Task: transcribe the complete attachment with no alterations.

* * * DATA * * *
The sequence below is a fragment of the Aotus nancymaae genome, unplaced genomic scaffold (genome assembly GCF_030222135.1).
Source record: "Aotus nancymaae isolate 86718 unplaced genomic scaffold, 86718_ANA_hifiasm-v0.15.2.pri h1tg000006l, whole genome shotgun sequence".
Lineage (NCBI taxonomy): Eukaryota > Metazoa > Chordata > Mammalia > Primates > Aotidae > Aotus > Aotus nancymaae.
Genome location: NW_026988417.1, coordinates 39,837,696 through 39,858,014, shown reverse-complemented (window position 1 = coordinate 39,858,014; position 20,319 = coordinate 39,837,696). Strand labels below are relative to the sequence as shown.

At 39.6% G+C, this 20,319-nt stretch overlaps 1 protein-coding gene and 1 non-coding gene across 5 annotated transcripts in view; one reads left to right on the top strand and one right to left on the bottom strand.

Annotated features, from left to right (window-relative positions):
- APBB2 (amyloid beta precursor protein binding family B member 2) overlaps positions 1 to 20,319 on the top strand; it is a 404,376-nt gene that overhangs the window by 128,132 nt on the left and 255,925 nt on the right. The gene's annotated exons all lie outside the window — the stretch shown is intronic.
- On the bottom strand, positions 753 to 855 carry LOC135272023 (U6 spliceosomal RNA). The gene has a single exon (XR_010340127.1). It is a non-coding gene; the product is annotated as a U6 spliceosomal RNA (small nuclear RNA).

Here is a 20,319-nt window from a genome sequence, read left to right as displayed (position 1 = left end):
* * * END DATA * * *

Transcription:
The sequence below is a fragment of the Aotus nancymaae genome, unplaced genomic scaffold (genome assembly GCF_030222135.1).
Source record: "Aotus nancymaae isolate 86718 unplaced genomic scaffold, 86718_ANA_hifiasm-v0.15.2.pri h1tg000006l, whole genome shotgun sequence".
Lineage (NCBI taxonomy): Eukaryota > Metazoa > Chordata > Mammalia > Primates > Aotidae > Aotus > Aotus nancymaae.
Genome location: NW_026988417.1, coordinates 39,837,696 through 39,858,014, shown reverse-complemented (window position 1 = coordinate 39,858,014; position 20,319 = coordinate 39,837,696). Strand labels below are relative to the sequence as shown.

At 39.6% G+C, this 20,319-nt stretch overlaps 1 protein-coding gene and 1 non-coding gene across 5 annotated transcripts in view; one reads left to right on the top strand and one right to left on the bottom strand.

Annotated features, from left to right (window-relative positions):
- APBB2 (amyloid beta precursor protein binding family B member 2) overlaps positions 1 to 20,319 on the top strand; it is a 404,376-nt gene that overhangs the window by 128,132 nt on the left and 255,925 nt on the right. The gene's annotated exons all lie outside the window — the stretch shown is intronic.
- On the bottom strand, positions 753 to 855 carry LOC135272023 (U6 spliceosomal RNA). The gene has a single exon (XR_010340127.1). It is a non-coding gene; the product is annotated as a U6 spliceosomal RNA (small nuclear RNA).

Here is a 20,319-nt window from a genome sequence, read left to right as displayed (position 1 = left end):